MUSiC: Goat’s Head Soup, The Rolling Stones, 1973

Surprisingly good… and perhaps the end of an era?

This is probably sacrilegious to hardcore Stones fans, but I think this is actually the album Exile On Main Street was hoping it might or could be. Ok, it’s definitely not an exact equivalent, as it’s much shorter and far more focussed. But it’s better for both those reasons. It’s also more consistent and better written overall.

The cover is interesting, looking very much as if intended to transform Jagger’s shaggy mop-topped noggin into a tufted lady-grotto, via a lacey sheet and soft lighting.

Unlike many Stones albums, that kick off with a hit, here you have to wait until track five (or the last track of side one, as it was in LP form), when Angie hits the motherlode. And that’s it, a far as ‘standout hits’ goes for this disc!

Fivetunately, as my dad liked to say occasionally, pretty much all the tracks that lead up to Angie are better than many of the fillers and potboilers that make up substantial amounts of a lot of other Stones records, the sort of meandering fare that has traditionally been suggestive of the idea ‘they were never really an albums band’.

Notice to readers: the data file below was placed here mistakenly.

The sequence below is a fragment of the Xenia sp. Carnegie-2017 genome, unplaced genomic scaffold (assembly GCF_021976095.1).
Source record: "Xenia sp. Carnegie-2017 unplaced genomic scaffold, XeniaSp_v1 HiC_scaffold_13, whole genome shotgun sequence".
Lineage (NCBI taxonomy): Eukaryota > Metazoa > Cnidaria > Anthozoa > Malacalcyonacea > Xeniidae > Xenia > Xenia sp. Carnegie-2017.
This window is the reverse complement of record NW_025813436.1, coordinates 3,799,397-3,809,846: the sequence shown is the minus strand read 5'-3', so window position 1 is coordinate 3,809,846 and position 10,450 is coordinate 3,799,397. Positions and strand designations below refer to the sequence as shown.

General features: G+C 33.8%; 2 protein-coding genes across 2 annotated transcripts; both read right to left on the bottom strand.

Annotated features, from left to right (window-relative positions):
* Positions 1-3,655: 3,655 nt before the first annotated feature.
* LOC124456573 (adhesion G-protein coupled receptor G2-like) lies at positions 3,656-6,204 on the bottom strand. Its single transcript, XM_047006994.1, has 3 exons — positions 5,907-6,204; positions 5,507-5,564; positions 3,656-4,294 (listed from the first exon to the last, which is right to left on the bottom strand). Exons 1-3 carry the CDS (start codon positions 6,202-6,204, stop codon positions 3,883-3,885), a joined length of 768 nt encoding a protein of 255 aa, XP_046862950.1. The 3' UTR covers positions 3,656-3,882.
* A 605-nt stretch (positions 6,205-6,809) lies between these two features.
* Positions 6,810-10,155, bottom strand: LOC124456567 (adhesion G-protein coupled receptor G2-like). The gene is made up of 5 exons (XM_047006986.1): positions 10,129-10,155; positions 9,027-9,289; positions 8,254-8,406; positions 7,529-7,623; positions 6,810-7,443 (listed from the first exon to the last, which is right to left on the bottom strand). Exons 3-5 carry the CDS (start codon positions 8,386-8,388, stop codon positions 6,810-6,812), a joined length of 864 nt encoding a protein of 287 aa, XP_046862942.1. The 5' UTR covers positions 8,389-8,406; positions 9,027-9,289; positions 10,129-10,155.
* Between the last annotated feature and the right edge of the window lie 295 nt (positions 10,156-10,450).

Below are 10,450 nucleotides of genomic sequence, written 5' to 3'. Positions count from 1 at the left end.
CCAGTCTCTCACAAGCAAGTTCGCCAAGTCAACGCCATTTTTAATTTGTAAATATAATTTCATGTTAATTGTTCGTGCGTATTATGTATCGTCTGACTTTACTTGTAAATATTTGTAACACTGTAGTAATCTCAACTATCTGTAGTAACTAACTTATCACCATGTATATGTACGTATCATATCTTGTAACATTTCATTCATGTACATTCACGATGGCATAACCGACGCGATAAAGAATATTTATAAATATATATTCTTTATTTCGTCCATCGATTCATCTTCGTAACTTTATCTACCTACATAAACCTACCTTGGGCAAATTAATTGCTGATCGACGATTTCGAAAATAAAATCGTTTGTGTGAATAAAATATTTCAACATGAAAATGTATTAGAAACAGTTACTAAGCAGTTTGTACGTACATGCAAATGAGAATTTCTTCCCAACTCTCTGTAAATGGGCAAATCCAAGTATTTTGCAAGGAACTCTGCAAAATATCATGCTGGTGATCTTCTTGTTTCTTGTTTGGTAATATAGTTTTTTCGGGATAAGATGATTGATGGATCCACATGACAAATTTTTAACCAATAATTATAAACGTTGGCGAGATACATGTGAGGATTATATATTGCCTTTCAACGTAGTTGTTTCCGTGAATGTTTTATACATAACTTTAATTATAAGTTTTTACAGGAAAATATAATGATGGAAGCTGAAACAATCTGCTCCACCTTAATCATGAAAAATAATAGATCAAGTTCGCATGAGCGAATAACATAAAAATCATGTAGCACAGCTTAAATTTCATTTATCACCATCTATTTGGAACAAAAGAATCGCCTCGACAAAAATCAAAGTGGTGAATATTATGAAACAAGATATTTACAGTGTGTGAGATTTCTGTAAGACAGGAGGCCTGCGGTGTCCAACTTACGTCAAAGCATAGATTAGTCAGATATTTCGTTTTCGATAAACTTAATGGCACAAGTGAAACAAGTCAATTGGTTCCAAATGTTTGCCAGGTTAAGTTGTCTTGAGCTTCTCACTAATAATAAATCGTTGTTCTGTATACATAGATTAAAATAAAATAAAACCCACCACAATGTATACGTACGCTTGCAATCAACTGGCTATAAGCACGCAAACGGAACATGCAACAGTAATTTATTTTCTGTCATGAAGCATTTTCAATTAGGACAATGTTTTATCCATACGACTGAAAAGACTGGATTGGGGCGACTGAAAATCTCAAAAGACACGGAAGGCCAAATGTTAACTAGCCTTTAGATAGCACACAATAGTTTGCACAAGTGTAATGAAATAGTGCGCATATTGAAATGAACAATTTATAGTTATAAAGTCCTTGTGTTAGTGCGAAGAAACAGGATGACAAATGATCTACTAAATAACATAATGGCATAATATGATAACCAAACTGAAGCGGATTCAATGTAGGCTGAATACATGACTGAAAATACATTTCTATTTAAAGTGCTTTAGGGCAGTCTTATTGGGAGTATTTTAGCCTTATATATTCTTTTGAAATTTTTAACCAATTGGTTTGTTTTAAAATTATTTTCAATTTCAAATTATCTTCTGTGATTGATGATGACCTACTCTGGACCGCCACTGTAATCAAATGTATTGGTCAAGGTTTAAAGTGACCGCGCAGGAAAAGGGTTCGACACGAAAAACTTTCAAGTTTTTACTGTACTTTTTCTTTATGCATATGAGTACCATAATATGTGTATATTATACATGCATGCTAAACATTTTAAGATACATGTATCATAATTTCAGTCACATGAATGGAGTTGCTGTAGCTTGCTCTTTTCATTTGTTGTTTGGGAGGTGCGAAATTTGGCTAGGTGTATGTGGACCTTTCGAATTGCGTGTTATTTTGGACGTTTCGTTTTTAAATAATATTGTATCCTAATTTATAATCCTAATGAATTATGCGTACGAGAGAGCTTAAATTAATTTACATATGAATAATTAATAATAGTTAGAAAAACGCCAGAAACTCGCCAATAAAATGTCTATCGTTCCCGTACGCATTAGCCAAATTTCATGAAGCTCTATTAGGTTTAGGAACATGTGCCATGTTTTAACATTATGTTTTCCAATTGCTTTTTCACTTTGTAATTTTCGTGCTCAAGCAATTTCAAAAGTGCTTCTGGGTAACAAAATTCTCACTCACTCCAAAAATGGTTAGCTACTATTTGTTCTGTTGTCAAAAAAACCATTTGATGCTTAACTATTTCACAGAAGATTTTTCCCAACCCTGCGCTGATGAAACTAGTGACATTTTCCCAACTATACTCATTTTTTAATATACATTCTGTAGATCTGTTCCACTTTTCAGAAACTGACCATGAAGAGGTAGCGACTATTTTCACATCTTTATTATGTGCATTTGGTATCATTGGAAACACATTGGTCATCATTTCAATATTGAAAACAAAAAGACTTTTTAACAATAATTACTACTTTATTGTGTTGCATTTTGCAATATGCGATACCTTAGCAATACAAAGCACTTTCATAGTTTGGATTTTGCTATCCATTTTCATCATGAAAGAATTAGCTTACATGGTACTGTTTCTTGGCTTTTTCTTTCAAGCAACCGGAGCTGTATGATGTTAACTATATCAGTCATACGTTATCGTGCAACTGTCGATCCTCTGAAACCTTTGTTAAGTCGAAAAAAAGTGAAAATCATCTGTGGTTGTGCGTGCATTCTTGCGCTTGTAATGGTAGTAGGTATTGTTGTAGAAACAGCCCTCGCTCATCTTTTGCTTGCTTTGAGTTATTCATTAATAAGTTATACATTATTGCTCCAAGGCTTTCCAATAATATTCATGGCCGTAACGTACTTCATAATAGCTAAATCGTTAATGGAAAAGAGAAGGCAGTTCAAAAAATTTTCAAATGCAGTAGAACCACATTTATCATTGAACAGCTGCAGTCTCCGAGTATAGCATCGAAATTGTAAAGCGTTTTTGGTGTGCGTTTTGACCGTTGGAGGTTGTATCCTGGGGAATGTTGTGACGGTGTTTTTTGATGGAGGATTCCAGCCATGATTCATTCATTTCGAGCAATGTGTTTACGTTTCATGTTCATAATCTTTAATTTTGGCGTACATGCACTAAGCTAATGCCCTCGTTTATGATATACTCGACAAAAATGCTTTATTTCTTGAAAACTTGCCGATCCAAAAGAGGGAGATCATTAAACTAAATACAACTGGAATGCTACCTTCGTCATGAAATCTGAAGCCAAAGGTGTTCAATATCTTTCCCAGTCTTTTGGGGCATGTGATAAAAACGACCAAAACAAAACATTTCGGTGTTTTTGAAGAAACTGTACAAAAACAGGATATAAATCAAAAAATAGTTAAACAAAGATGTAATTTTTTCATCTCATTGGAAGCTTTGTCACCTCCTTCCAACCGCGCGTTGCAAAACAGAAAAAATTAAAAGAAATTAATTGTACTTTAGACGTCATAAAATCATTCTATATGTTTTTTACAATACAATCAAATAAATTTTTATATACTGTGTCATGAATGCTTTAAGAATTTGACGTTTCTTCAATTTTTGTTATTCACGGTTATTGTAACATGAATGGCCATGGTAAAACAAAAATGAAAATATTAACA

Coming directly after Exile, The Stones were indeed still working/recording as itinerant tax-exiles. Adding further to the continuity, Mick Taylor and Nicky Hopkins are still contributing their distinctive flavours to the satanic stew.

Keef n’ Charlie rockin’ it live, ‘73.

Side one – or the first five tracks – is definitely stronger and more focussed, with side two sounding more ‘in the vein’, so to speak, of Exile, with looser more jam-like feelings dominating proceedings.

Side two get does get stronger and more focussed as it goes on, right up until the ending, where – despite the tight-ish Chuck Berry style music, the ‘rock star excess’ lyrics fall rather flat, all these years later – with the infamous Starfucker (released as a single – and banned by the BBC – with Ahmet Ertegun insisting it be renamed Star Star!).

This tracks reminds me of why I’ve generally avoided the Stones over the years; it’s such pop trash! The music and lyrics are, in all frankness, pretty piss poor. It’s The Stones playing their signature ‘bad boy card‘, and it’s lame.

This aspect of the band has meant that, for years, I’ve dismissed them as musically uninteresting poseurs. And, despite this string of Stones posts celebrating Charlie Watts and the band’s best bits, that still holds, alas.

But, thanks to the moderate amounts of focus and polish (helped by the presence of strings and jazzy horns), and the funkier more soulful material (mostly side one), this less revered disc eclipses the much more lionised Exile. For me at any rate.

A poster for the Australian leg of The Stones ‘73 tour.

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